[…] Locals on Thursday said the atmosphere was the most tense they had witnessed. Traffic in and out of the area had been stopped, people checked at entry points, new surveillance cameras installed near the village plaza, and door-to-door searches continued for five wanted residents.
The previous reward for tip-offs about their whereabouts was raised from 100,000 yuan (HK$116,000) to 150,000 yuan. One of the wanted suspects is Yang Shaoji, the brother of [jailed former village committee chief] Lin’s wife, Yang Zhen.
[…] Villagers said they had to trek kilometres over fields to buy food secretly as supplies were running low because of the lockdown. [Source]
More on the reward offered by local police for the five suspects from CNN’s James Griffiths and Yuli Yang:
On Wednesday, the Lufeng City Public Security Bureau, which oversees Wukan, offered a 100,000 yuan ($15,000) reward for detaining any one of five “suspected criminals”: Wei Yonghan, Cai Jiaxia, Yang Shaoji, Liu Hanchai and Hong Yongzhong.
“Those who harbor or shelter these five shall be prosecuted in accordance with the law,” police said, adding that those who took part in demonstrations could be “pardoned from legal responsibilities” if they stopped protesting immediately. [Source]
An article from state run tabloid Global Times insists that life in Wukan returned to normal immediately following the 13 arrests on Tuesday, and that it is the foreign media fanning rumors of any ongoing resistance or violence:
More than two months have passed [since Lin Zuluan’s detention], and a majority of Wukan villagers have calmed down and only about a hundred villagers are still creating a disturbance. The reasons behind their moves are complicated. Most of them are Lin’s family members, and some others are so poor that they hope to make some money through inciting trouble. And a few are taking orders from foreign forces.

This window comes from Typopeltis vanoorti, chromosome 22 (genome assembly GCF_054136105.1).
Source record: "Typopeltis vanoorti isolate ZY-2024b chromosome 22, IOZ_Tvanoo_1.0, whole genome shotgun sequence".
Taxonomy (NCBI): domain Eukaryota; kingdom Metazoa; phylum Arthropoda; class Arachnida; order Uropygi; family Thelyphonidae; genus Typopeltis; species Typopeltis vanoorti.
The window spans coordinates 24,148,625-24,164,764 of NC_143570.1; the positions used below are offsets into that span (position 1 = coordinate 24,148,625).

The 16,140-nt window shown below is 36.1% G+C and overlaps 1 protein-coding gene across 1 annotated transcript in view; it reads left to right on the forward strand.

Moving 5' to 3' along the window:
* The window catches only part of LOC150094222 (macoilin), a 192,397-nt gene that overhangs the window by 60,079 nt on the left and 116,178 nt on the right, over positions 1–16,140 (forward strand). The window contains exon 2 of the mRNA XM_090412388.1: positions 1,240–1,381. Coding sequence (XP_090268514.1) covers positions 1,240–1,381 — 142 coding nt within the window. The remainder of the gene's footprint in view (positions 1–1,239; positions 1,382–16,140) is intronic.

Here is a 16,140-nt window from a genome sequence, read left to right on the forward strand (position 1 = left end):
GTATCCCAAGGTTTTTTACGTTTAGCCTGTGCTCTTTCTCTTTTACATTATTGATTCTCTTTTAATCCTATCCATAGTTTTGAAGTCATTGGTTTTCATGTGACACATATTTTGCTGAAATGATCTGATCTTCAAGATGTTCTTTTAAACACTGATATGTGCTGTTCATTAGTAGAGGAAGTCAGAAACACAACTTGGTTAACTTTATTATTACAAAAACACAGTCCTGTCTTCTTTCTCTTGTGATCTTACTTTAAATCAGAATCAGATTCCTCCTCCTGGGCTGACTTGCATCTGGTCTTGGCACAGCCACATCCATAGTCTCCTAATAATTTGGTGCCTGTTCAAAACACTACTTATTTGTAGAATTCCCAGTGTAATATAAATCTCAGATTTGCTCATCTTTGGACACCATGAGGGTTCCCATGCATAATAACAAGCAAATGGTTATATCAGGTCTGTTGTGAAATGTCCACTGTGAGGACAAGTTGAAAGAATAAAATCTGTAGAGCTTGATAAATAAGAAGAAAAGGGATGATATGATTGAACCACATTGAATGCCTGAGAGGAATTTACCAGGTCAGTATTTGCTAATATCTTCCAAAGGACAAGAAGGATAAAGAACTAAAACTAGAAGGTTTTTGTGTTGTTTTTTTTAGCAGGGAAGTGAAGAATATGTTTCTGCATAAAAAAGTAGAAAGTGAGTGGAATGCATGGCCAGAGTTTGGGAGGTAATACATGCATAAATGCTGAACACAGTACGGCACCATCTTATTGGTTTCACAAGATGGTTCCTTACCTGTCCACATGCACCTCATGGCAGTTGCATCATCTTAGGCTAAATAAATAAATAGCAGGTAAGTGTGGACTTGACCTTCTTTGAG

Some foreign media sent their reporters to the village to wait for conflicts between police and villagers to happen right after they heard about the Wukan incident. Unfortunately, they waited for nothing in the end. The local government chose to avoid conflicts and confrontations. Even though some foreign media have been unscrupulously inciting, planning, and directing chaos, local police have not resorted to violence to solve the issue. After Lin’s case was filed in court, heard and judged, more and more people have discovered the true motive of those who have been creating trouble.
Obviously, some foreign forces have lost patience over the local government’s composure in China. They don’t want this “fight for human rights” to end that easily. So they exaggerated everything they heard and even faked the grandmother’s death. [Source]
The article’s claim that a small number of Wukan villagers are “taking orders from foreign forces” follows a recent trend of alleging that hostile external actors are behind domestic unrest. This tactic was utilized most notably in a recent propaganda campaign that accompanied the first round of trials for lawyers and activists detained in last year’s “Black Friday” crackdown. For more analysis of Global Times’ editorial voice, its role in Beijing’s broader media strategy, or a resource to consult when determining how seriously you should take the state run tabloid, see prior coverage via CDT.
After his first Wukan-inspired illustration featured on CDT yesterday, resident cartoonist Badiucao shared two more drawings commemorating the violent crackdown in Wukan this week:
— China Digital Times (@CDT) September 14, 2016
— 巴丢草 Badiucao (@badiucao) September 14, 2016
Badiucao’s cartoons draw inspiration from a photo shared widely yesterday of an row of armed police facing off with an elderly villager who had placed a propane container next to himself as a warning.